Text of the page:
Conducting the Schrems II Assessment of Supplementary Measures
The recent decision by the Court of Justice of the European Union to invalidate the Privacy Shield’s adequacy is getting a lot of attention for its geopolitical ramifications. Although the Court let the other legal mechanisms for legitimizing the cross-border transfer of personal data stand, its judgment, as well as FAQs published by the European Data Protection Board (EDPB), require an assessment by both exporters and importers of existing and future transfers to third countries.
There are Two Aspects to the Assessment
The first is of the legal environment of each of the third countries used for processing in comparison to the privacy rights granted by the General Data Protection Regulation (GDPR). If the third country’s legal environment does not provide the appropriate safeguards, as is the case with the US, a second assessment should be conducted of the supplementary measures that can be applied by the exporter or the importer to sufficiently improve the current safeguards (see paragraphs 131, 133 of the Court’s judgment, and the EDPB FAQ #5, 6, 9).
If the exporter or the importer determines that the supplementary measures (whether legal, technical or organizational) do not sufficiently bring the level of data protection to that of the European Economic Area (EEA) countries, the transfer of the data must be suspended (FAQ #10).
In this post, we’ll focus on what these supplementary measures may be, and what is required to put them in place.
Examples of Supplementary Measures
Because the EDPB did not indicate when it will provide additional guidance as to what those supplementary measures could be, this post will start the operational level of this discussion, based on commonly available technical capabilities.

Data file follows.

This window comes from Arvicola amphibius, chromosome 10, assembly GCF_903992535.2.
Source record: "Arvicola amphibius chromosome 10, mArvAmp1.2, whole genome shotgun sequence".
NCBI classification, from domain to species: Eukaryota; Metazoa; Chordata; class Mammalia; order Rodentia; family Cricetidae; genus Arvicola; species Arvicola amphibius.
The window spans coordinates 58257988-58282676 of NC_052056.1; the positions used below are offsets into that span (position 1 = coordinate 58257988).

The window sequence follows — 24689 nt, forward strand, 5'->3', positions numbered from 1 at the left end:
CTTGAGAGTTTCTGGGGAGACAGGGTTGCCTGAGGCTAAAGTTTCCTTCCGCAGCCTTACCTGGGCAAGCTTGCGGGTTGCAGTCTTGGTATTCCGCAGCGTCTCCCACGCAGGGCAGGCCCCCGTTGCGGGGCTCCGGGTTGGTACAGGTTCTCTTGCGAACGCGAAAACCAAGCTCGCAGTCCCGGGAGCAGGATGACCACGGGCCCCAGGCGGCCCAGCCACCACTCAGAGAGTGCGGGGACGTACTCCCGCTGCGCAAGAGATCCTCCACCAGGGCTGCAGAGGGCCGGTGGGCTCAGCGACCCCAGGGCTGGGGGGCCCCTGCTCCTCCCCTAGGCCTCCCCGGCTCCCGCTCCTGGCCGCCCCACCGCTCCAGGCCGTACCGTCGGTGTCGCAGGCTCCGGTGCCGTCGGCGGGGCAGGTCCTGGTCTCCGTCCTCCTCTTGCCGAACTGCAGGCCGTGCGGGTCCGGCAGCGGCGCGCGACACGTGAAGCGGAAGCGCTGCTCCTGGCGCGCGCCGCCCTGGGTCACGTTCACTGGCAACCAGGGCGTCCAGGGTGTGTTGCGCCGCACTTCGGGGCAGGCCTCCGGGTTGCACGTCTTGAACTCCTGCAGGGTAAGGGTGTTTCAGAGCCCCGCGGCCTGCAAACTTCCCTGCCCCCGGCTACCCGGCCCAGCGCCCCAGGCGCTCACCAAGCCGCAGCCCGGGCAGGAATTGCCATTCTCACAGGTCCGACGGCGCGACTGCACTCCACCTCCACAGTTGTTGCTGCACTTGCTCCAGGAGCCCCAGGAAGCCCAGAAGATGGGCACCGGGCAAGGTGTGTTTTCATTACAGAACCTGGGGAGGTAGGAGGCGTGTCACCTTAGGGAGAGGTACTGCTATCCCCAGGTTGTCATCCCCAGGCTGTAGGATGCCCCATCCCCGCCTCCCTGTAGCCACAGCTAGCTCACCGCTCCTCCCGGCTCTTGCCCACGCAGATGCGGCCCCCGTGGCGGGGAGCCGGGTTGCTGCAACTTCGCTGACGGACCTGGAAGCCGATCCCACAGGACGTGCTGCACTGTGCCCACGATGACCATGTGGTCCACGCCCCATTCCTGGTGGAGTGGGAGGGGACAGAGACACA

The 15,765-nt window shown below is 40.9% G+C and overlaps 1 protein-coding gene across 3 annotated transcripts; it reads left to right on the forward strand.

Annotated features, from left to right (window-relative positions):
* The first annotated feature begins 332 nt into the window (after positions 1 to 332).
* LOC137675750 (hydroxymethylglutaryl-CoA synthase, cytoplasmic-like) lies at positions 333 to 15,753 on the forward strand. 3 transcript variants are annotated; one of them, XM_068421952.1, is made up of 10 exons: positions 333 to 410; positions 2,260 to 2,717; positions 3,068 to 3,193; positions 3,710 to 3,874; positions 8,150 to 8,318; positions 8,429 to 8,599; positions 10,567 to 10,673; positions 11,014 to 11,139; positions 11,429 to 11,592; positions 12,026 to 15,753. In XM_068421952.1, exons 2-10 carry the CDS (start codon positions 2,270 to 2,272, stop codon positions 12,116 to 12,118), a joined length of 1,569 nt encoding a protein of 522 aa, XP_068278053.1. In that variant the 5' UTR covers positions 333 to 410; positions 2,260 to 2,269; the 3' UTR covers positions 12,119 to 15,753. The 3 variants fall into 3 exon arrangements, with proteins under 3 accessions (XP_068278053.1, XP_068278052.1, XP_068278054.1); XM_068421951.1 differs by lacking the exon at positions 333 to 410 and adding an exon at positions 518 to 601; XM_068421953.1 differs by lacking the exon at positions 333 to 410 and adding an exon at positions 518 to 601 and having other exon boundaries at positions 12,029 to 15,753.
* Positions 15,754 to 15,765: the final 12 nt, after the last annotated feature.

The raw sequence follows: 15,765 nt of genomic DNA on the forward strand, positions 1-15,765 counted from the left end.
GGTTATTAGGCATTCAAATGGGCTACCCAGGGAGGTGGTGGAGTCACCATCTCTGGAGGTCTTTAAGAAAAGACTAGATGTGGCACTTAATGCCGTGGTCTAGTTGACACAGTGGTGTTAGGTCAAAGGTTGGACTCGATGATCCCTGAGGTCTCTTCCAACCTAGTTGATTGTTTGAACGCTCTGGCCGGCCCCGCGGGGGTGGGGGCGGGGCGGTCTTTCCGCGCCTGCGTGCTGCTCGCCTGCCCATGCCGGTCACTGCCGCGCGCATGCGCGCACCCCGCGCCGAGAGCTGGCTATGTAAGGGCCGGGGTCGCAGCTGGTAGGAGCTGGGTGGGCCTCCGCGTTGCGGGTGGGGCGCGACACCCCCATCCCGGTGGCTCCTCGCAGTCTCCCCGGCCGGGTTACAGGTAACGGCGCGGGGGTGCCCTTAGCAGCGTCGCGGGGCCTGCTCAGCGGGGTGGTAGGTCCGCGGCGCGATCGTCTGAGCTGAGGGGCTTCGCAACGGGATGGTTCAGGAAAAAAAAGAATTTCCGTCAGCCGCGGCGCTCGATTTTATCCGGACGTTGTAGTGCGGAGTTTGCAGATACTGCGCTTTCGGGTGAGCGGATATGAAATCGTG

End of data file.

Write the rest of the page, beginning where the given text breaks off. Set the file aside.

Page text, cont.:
Here are examples of supplementary measures that may be sufficient to compensate for the lacking legal environment in a third country:
- Exporter to replace identifiers with a unique ID for each data subject prior to sharing with the importer. The importer will not have access to the key to those IDs.
- Exporter to use format-preserving techniques to replace the personal data with fake identities while maintaining the look and feel of the original data. Importer does not need to be aware, if and when, this approach is used.
- Exporter to keep the data hosted in the EEA and allow the importer read-only access from devices that do not allow for making copies or printing the data (“thin clients”).
- Exporter to minimize the personal data prior to sharing with the importer to include only publicly available contact information.
- Importer to process the personal data upon receipt and immediately delete the data upon completion of the processing activity.
- Exporter to divide different steps of a processing activity between different importers to reduce the exposure risk with each importer.
Problematic Inherent Assumptions
The EDPB’s FAQs call for a “case-by-case analysis of the circumstances surrounding the transfer” before considering the use of supplementary measures. In other words, the EDPB expects that you know:
- Which of your processors receives EEA personal data;
- What categories of EEA personal data your processors receive, including from different departments of your company;
- Which of your processors is processing EEA personal data outside of the EU (i.e., your processor is an importer); and,
- Who your processors’ sub-processors are, and whether they are in third countries.
The problem is that very few companies have the answers to these four points, even though they are not new: These requirements were in the 1995 Data Protection Directive, they are part of the Standard Contractual Clauses (SCC), they are in the GDPR, and they are challenging to meet. Obtaining such a degree of granularity regarding the company’s data and its processors is still thought of as a leading business practice vs. common business practice. This gap must be closed before companies can conduct their transfer assessments.
The geopolitical changes that are taking place this year—US-China relationships, COVID-19 contact tracing, the invalidation of Privacy Shield—are pointing companies toward a need to control personal data at a new level of granularity. It’s not a quick process, but it has a clear starting point: Find the data, find its users, and minimize the personal data users’ process.
On the bright side, at least you know where to start.
Find out how PKWARE can support control of personal data. Get a free demo now.